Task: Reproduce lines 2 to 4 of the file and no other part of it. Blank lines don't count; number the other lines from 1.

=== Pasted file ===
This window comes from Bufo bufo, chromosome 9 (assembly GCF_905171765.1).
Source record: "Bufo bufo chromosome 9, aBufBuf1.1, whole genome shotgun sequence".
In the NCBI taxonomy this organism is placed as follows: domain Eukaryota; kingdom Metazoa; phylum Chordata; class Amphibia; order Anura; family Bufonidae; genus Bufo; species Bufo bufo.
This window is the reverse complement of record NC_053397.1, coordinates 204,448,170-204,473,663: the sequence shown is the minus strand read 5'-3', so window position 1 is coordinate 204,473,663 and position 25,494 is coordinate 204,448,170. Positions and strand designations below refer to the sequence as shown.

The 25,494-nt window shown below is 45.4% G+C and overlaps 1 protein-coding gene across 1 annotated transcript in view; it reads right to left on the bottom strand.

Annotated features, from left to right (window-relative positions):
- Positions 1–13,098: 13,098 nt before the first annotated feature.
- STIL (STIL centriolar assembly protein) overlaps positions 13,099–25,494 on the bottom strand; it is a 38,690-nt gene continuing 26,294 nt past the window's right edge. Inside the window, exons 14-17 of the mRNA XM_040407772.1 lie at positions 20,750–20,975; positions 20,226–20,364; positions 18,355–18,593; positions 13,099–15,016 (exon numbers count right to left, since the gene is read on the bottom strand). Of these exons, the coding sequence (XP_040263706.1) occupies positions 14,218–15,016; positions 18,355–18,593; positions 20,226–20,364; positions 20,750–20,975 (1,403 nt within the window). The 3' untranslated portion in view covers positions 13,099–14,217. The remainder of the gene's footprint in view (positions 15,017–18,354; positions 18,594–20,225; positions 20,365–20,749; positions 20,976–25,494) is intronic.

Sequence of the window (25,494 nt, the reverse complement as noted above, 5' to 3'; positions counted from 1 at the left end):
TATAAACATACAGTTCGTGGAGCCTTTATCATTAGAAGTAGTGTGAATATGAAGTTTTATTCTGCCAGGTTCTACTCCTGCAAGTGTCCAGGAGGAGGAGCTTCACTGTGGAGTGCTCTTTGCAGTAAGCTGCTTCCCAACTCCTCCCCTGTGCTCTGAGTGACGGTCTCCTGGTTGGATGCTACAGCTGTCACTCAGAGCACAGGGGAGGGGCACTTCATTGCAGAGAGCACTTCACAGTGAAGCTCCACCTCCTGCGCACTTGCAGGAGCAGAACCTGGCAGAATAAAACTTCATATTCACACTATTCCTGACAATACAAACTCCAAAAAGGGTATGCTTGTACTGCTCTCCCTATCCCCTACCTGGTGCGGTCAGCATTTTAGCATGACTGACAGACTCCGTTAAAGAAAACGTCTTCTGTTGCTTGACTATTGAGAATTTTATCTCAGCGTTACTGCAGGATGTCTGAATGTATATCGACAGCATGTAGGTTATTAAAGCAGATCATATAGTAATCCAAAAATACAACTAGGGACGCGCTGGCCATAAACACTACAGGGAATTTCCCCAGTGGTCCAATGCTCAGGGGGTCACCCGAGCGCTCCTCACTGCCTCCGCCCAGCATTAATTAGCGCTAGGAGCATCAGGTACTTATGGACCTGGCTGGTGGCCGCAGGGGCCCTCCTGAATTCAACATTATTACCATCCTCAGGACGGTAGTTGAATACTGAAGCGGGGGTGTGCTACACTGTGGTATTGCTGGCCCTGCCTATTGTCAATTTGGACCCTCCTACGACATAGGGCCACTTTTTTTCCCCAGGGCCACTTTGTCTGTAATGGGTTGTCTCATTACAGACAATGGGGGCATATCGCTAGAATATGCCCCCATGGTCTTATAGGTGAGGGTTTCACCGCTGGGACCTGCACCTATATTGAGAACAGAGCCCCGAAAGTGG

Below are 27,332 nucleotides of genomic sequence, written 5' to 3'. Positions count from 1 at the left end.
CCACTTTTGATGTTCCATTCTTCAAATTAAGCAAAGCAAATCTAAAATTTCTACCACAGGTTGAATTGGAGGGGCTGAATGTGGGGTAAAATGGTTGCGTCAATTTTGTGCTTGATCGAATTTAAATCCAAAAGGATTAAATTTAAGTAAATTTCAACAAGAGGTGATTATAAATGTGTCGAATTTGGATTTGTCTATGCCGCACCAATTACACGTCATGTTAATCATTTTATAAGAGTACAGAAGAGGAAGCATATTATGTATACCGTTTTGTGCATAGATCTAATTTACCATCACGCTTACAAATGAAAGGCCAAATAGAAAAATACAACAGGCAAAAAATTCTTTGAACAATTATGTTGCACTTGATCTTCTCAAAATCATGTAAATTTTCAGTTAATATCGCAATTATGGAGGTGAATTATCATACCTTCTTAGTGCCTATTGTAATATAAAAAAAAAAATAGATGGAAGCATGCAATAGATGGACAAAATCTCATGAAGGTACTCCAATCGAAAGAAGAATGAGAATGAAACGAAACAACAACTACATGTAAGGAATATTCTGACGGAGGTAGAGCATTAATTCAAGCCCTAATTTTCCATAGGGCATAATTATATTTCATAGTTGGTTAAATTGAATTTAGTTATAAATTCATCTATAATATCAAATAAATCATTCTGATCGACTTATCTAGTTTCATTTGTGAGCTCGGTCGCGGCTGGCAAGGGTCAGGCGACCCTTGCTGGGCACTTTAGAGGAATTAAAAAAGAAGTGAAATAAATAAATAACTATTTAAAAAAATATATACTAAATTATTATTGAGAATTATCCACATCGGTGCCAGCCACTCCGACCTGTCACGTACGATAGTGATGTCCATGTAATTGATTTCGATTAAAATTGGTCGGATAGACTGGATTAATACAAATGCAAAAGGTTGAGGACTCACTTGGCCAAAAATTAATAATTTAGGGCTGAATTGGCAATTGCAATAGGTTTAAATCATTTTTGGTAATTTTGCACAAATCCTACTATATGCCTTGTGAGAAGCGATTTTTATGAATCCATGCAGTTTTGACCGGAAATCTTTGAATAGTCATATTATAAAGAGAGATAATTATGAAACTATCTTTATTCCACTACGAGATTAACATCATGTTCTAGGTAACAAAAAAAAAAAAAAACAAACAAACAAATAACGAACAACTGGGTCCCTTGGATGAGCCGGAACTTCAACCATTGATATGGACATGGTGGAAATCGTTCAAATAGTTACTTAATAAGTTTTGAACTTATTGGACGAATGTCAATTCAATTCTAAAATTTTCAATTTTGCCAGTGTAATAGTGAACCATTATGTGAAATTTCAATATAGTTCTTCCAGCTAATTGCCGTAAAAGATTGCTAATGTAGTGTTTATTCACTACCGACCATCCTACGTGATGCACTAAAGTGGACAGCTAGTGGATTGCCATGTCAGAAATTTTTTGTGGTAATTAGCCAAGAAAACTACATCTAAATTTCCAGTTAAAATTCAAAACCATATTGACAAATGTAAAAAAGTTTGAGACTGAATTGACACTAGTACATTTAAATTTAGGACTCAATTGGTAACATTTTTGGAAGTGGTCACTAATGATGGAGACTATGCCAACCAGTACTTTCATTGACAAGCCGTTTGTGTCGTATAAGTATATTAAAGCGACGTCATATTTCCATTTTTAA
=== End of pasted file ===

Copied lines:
Source record: "Bufo bufo chromosome 9, aBufBuf1.1, whole genome shotgun sequence".
In the NCBI taxonomy this organism is placed as follows: domain Eukaryota; kingdom Metazoa; phylum Chordata; class Amphibia; order Anura; family Bufonidae; genus Bufo; species Bufo bufo.
This window is the reverse complement of record NC_053397.1, coordinates 204,448,170-204,473,663: the sequence shown is the minus strand read 5'-3', so window position 1 is coordinate 204,473,663 and position 25,494 is coordinate 204,448,170. Positions and strand designations below refer to the sequence as shown.